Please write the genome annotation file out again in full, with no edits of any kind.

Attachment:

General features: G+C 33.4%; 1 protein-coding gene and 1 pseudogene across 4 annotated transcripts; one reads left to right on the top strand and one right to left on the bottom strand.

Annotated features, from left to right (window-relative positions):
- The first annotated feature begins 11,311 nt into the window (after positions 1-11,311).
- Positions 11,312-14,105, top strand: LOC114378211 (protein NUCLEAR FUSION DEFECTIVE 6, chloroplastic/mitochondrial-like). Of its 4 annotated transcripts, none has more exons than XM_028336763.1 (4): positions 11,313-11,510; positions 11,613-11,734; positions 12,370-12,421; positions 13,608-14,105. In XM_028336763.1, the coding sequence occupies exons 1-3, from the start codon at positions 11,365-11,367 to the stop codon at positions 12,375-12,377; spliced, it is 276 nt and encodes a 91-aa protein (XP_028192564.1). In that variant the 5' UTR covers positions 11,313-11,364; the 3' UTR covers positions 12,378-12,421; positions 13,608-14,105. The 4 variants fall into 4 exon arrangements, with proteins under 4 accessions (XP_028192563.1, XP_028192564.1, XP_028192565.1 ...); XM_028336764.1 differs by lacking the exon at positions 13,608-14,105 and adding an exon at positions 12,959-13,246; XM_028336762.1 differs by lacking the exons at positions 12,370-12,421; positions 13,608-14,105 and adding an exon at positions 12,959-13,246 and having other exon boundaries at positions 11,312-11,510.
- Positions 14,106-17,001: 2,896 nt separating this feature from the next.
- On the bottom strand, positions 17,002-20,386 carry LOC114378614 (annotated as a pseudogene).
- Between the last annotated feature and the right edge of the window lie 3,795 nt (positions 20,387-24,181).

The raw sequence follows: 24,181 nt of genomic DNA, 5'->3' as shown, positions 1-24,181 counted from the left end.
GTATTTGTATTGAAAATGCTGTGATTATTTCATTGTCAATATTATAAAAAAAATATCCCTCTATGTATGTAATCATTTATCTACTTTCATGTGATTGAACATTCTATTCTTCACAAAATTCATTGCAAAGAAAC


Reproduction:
General features: G+C 33.4%; 1 protein-coding gene and 1 pseudogene across 4 annotated transcripts; one reads left to right on the top strand and one right to left on the bottom strand.

Annotated features, from left to right (window-relative positions):
- The first annotated feature begins 11,311 nt into the window (after positions 1-11,311).
- Positions 11,312-14,105, top strand: LOC114378211 (protein NUCLEAR FUSION DEFECTIVE 6, chloroplastic/mitochondrial-like). Of its 4 annotated transcripts, none has more exons than XM_028336763.1 (4): positions 11,313-11,510; positions 11,613-11,734; positions 12,370-12,421; positions 13,608-14,105. In XM_028336763.1, the coding sequence occupies exons 1-3, from the start codon at positions 11,365-11,367 to the stop codon at positions 12,375-12,377; spliced, it is 276 nt and encodes a 91-aa protein (XP_028192564.1). In that variant the 5' UTR covers positions 11,313-11,364; the 3' UTR covers positions 12,378-12,421; positions 13,608-14,105. The 4 variants fall into 4 exon arrangements, with proteins under 4 accessions (XP_028192563.1, XP_028192564.1, XP_028192565.1 ...); XM_028336764.1 differs by lacking the exon at positions 13,608-14,105 and adding an exon at positions 12,959-13,246; XM_028336762.1 differs by lacking the exons at positions 12,370-12,421; positions 13,608-14,105 and adding an exon at positions 12,959-13,246 and having other exon boundaries at positions 11,312-11,510.
- Positions 14,106-17,001: 2,896 nt separating this feature from the next.
- On the bottom strand, positions 17,002-20,386 carry LOC114378614 (annotated as a pseudogene).
- Between the last annotated feature and the right edge of the window lie 3,795 nt (positions 20,387-24,181).

The raw sequence follows: 24,181 nt of genomic DNA, 5'->3' as shown, positions 1-24,181 counted from the left end.
GTATTTGTATTGAAAATGCTGTGATTATTTCATTGTCAATATTATAAAAAAAATATCCCTCTATGTATGTAATCATTTATCTACTTTCATGTGATTGAACATTCTATTCTTCACAAAATTCATTGCAAAGAAAC